Johannes Brahms Symphony No 2 First Movement Allegro Non-Troppo Essay

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Excerpt from Essay :

Johannes Brahms Symphony No. 2, first movement (Allegro non-Troppo)

The objective of this work is to conduct a music and score analysis of Brahms Symphony No. 2, first movement (Allegro non-troppo).

Johannes Brahms composed Symphony No. 2 in D Major, Op. 73 during the summer of 1877 while visiting a town in the Austrian province of Carinthia. In comparison to the 15 years it took for Brahms to complete his First Symphony, the composition of Symphony No. 2 was very brief. Brahms scores this symphony for 2 flues, 2 oboes, 2 clarinets, 2 bassoons, 4 horns, 2 trumpets, 3 trombones, and one tuba, timpani accompanied by strings. Brahms Symphony No. 2 is similar to Beethoven's Sixth Symphony characterized by a pastoral mood and is similar to the First Symphony of Brahms due to the somber C minor tonality.


The work is not tragic nor is it particularly dramatic in nature however; the piano is the lead instrument in the first two movements, which contains dynamics that reach forte in minor scales. The last two movements of the Symphony are lighter in tone and are much shorter. Emphasis of the various instruments enables the orchestra conductor to emphasize various parts of the symphony due to the contrast in melodies and the manner in which these overlap one another. This composition of Brahms premiered on December 30, 1877 in Vienna under director Hans Richter. This symphony is performed in 40 to 50 minutes time.

IV. Musical Analysis

Following a 2011 concert featuring Brahms' Allegro non-troppo Ken Meltzer reports on the performance stating the following: "Johannes Brahms was born in Hamburg, Germany, on May 7, 1833, and died in Vienna, Austria, on April 3, 1897. The first performance of the Violin Concerto took place at the Gewandhaus in Leipzig, Germany, on January 1, 1879, with Joseph Joachim as soloist and the composer conducting. In addition to the solo violin, the Concerto is scored for two flutes, two oboes, two clarinets, two bassoons, four horns, two trumpets, timpani, and strings.(Meltzer, 2011, p.1)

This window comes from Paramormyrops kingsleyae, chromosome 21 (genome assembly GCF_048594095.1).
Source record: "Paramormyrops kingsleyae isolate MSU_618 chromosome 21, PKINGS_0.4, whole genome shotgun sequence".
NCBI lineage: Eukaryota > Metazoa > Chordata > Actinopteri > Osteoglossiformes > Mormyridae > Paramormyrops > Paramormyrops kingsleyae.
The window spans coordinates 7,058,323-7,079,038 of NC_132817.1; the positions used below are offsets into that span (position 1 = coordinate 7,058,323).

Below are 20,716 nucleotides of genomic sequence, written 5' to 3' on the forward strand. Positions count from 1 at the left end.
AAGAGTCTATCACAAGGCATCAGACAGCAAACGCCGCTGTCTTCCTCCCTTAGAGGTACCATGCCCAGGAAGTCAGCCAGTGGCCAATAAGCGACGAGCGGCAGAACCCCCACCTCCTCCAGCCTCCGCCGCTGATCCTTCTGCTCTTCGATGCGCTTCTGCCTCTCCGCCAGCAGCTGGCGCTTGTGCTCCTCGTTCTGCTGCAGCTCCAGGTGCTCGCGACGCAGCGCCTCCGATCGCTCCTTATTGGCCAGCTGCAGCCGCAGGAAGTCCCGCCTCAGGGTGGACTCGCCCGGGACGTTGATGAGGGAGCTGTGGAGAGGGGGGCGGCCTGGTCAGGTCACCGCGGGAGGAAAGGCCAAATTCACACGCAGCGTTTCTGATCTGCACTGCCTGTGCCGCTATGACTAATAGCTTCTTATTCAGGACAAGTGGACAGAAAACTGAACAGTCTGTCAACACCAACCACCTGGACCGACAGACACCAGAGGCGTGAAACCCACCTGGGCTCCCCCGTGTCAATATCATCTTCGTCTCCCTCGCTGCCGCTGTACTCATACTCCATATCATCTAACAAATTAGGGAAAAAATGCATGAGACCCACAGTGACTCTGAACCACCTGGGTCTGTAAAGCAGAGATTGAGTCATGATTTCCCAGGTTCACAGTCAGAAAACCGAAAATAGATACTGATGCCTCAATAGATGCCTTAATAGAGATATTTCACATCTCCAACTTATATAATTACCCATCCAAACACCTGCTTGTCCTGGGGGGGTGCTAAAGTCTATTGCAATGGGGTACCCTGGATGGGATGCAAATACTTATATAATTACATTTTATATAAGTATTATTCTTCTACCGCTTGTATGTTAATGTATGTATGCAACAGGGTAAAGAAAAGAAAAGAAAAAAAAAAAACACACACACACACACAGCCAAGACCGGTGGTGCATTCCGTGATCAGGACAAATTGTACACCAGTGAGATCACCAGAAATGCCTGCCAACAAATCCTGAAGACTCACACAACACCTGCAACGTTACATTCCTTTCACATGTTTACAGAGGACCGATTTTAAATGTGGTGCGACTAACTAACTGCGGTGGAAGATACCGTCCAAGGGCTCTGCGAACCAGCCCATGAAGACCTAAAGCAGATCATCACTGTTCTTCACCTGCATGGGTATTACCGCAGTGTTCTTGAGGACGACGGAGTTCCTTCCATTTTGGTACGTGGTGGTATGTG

V. Brahms Seeks Advice of Joachim

The advice of Joachim was sought by Brahms on this piece and is reported to have stated the following upon following the solo violin section of the Concerto's first movement to Joachim in 1878:

After having written it out I really don't know what you will make of the solo part alone. It was my intention of course, that you should correct it, not sparing the quality of the composition and that if you thought it not worth scoring, that you should say so. I shall be satisfied if you will mark those parts that are difficult, awkward, or impossible to play. The whole affair is in four movements." (Meltzer, 2011, p.1)

Joachim is stated to have responded as follows:

"It gives me great pleasure to know that you are composing a Violin

Concerto -- in four movements too! I have had a good look at what you sent me and have made a few notes and alterations, but without the full score one can't say much. I can however make out most of it and there is a lot of really good violin music in it, but whether it can be played with comfort in a hot concert-room remains to be seen." (Meltzer, 2011, p.1)

Allegro non-troppo is a Violin Concerto and is tradition in fashion in its beginning with what is described as a "purely orchestral exposition of the movement's principal themes." (Brinkmann, 1934) The first noble theme is reported to be stated by the bassoons, violas, and cellos with support being derived from the horns. As the soloist enters the theme reaches full development and the strings play "an agitated and forceful closing motif." (Brinkmann, 1934) It is reported that the soloist's entrance is "fiery" followed by the mood calming and embellishing the primary themes. The development is extended in this piece and a broad range of moods featured and a "triumphant orchestral statement heralds the varied recapitulation. The soloist's cadenza leads to the final coda, which begins with the utmost serenity. However, the coda soon builds to a powerful climax, with the soloist offering a grand concluding flourish." (Brinkmann, 1934)

The work of David Epstein states of Brahms Symphony No. 2 as follows:

"Perhaps no composer of the period so reveled in the structural possibilities of ambiguity as did Brahms. His Second Symphony is a case in point, ambiguous properties inherent in the basic ideas of the opening movement exerting pervasive effects upon the overall structure of this and subsequent movements." (p.162 cited in Volk, nd)